Since the American female elected to hop off her pedestal to seek "equality" with males, Valentine's Day has been seen as a ritualistic throwback to the days when men would routinely strew the ground beneath the pedestal with candy hearts, red roses and assorted chocolates -- at least, metaphorically speaking. That is, ideally, he would do so metaphorically speaking.
But it's the ideal that counts. Valentine's Day, now driven as much by Hallmark as by the shadow of the pedestal, follows from a societal ideal deriving from the chivalric code -- a signal influence on Western civilization -- which celebrated women for nobility and strength of character.
Such origins, however remote in a post-feminist world, put the holiday in the middle of that clash we read about between the West and Islam. Distinctly non-Islamic (St. Valentine was a Christian martyr from pre-Islamic times), it embodies an old-fashioned salute to La Femme that helps distinguish the West from Islam. Where the West dreamed up the pedestal, Islam bought the burqa.
Where the West gave liberty and justice a female face, Islam depicted womanhood as a lowly state of fearful passion. Where in the West sexual equality evolved, in Islam sexual inequality remains.
Such inequality makes it all the more astonishing that many of the most fearlessly outspoken dissidents to have emerged from the Islamic world are, in fact, women. I have five favorites, most of whom now live in the United States. Rather than simply enjoy Western freedom, however, they have each elected to bear witness, at great personal risk, to what they know. And for all their differences of experience, religion, culture and temperament, a common theme emerges: terrorism and the attendant dangers to liberal democracy come out of the founding texts and living traditions of Islam.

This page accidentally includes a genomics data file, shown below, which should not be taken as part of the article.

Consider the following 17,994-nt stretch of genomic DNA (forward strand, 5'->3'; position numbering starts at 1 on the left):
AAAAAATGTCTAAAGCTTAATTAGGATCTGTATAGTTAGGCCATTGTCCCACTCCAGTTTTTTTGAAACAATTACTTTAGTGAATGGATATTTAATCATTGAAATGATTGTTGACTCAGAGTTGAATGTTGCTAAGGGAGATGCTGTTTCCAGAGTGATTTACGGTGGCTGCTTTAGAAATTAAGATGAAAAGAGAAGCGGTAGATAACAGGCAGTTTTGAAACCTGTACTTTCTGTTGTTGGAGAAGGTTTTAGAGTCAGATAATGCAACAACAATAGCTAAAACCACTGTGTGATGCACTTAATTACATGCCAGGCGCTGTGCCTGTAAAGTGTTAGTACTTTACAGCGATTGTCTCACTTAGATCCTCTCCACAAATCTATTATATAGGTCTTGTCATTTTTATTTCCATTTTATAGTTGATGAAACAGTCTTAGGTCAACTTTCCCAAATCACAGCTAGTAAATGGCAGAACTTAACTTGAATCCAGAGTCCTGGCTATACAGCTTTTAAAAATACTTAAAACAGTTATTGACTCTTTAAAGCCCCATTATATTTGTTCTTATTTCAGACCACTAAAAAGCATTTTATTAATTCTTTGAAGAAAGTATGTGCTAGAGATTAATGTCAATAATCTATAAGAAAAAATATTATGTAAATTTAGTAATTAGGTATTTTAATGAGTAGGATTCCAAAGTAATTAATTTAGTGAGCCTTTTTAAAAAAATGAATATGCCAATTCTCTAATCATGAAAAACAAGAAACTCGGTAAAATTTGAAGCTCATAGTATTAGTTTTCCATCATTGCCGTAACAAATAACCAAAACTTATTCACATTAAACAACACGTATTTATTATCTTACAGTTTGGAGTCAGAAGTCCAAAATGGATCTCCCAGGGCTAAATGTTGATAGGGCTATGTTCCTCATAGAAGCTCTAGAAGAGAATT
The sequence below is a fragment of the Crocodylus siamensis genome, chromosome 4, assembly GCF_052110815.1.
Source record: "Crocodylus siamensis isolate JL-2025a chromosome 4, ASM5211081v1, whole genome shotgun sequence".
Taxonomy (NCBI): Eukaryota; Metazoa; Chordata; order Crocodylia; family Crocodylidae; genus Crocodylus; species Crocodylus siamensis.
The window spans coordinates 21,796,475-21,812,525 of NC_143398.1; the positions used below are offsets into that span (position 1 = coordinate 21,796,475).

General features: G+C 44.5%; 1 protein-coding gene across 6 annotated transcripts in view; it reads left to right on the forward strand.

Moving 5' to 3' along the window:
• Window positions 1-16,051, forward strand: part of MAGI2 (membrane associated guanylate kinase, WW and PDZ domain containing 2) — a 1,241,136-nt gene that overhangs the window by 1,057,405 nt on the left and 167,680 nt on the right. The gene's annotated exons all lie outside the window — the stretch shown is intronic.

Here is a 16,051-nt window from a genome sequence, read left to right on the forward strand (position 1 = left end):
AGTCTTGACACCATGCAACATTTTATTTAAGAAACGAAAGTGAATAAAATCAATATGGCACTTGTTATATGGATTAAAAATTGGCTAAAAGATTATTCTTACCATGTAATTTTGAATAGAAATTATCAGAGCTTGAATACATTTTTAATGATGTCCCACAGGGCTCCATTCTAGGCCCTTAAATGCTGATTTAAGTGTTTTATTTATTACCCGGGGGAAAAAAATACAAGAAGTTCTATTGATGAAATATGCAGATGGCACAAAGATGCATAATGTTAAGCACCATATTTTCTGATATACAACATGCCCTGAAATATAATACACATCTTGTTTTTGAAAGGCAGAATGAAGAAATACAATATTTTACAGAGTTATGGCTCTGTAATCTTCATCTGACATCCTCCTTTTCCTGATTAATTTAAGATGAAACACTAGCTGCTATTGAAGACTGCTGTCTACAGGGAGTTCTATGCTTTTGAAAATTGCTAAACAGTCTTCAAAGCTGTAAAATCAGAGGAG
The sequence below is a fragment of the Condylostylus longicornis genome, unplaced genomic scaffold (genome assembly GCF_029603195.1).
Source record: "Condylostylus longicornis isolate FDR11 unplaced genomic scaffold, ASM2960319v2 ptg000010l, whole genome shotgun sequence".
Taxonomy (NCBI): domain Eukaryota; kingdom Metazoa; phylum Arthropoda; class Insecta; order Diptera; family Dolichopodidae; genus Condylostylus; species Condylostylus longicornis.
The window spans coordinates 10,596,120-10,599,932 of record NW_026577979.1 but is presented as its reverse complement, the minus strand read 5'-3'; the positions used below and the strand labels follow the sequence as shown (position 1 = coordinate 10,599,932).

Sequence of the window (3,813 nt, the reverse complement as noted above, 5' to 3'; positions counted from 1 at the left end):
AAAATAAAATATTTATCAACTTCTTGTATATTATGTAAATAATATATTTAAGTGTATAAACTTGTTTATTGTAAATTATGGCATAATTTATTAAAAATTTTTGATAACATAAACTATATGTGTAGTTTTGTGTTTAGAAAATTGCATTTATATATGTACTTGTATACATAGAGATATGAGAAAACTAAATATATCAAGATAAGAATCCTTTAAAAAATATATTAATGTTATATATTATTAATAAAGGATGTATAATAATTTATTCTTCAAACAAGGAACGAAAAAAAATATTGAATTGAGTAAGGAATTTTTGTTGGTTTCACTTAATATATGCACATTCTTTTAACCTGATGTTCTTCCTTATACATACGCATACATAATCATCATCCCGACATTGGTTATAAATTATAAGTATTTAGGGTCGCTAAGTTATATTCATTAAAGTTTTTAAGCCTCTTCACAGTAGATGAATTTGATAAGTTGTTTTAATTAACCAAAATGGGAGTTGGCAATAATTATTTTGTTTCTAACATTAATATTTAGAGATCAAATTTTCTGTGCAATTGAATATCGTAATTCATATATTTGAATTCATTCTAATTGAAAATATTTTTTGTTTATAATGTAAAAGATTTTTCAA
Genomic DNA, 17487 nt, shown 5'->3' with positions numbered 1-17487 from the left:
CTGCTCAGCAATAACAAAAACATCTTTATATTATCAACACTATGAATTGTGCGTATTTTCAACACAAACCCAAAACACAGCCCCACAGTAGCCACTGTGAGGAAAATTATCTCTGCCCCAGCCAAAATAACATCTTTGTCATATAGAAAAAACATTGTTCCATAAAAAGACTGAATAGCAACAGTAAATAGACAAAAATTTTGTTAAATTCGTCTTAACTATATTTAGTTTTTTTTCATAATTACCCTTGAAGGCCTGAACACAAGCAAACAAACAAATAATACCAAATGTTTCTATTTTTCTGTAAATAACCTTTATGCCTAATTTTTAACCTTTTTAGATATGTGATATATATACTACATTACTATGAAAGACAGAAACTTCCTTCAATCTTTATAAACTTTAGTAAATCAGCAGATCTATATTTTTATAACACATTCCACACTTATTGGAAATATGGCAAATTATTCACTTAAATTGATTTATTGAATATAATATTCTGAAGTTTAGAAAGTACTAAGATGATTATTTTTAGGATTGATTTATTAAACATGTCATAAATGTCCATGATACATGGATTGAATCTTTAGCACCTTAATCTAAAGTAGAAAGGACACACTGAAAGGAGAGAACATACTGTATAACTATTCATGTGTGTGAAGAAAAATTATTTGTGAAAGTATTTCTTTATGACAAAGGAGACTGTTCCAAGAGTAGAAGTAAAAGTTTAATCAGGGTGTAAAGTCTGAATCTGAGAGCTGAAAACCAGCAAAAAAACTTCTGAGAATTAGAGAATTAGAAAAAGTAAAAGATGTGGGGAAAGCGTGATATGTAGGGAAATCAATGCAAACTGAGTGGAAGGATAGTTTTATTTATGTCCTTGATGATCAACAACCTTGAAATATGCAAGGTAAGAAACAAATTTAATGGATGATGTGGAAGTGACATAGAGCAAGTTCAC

First comes Bat Ye'or, the historian of the group, who has spent decades documenting the overlooked histories of non-Muslim peoples, the dhimmi, who lived under repressive Islamic law. Such chronicles have contemporary relevance as Islam's influence expands across Europe and into America. Born in Egypt where Jews were persecuted by the government of Abdel Nasser, Bat Ye'or left the country a "stateless" refugee. British by marriage, she has written many books I wish our leaders would read, including "The Dhimmi," "The Decline of Eastern Christianity," and "Eurabia: The Euro-Arab Axis."